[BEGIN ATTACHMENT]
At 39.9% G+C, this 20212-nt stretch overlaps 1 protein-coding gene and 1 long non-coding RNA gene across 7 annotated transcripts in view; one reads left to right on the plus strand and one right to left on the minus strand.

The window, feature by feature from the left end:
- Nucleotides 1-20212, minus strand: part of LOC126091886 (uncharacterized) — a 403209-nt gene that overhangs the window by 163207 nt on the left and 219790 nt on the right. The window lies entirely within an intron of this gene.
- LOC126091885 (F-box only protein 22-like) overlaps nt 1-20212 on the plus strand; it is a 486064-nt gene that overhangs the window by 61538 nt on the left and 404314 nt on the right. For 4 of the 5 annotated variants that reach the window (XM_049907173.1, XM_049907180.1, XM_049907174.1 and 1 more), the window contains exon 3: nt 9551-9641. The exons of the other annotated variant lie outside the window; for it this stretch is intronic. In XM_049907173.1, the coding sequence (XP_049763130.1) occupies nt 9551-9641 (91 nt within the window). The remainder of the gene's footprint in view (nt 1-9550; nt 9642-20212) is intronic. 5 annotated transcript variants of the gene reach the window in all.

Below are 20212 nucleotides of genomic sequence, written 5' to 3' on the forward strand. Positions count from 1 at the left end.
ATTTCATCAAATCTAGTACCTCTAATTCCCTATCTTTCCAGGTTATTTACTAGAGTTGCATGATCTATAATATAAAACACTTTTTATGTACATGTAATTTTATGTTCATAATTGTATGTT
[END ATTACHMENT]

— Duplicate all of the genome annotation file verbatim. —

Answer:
At 39.9% G+C, this 20212-nt stretch overlaps 1 protein-coding gene and 1 long non-coding RNA gene across 7 annotated transcripts in view; one reads left to right on the plus strand and one right to left on the minus strand.

The window, feature by feature from the left end:
- Nucleotides 1-20212, minus strand: part of LOC126091886 (uncharacterized) — a 403209-nt gene that overhangs the window by 163207 nt on the left and 219790 nt on the right. The window lies entirely within an intron of this gene.
- LOC126091885 (F-box only protein 22-like) overlaps nt 1-20212 on the plus strand; it is a 486064-nt gene that overhangs the window by 61538 nt on the left and 404314 nt on the right. For 4 of the 5 annotated variants that reach the window (XM_049907173.1, XM_049907180.1, XM_049907174.1 and 1 more), the window contains exon 3: nt 9551-9641. The exons of the other annotated variant lie outside the window; for it this stretch is intronic. In XM_049907173.1, the coding sequence (XP_049763130.1) occupies nt 9551-9641 (91 nt within the window). The remainder of the gene's footprint in view (nt 1-9550; nt 9642-20212) is intronic. 5 annotated transcript variants of the gene reach the window in all.

Below are 20212 nucleotides of genomic sequence, written 5' to 3' on the forward strand. Positions count from 1 at the left end.
ATTTCATCAAATCTAGTACCTCTAATTCCCTATCTTTCCAGGTTATTTACTAGAGTTGCATGATCTATAATATAAAACACTTTTTATGTACATGTAATTTTATGTTCATAATTGTATGTT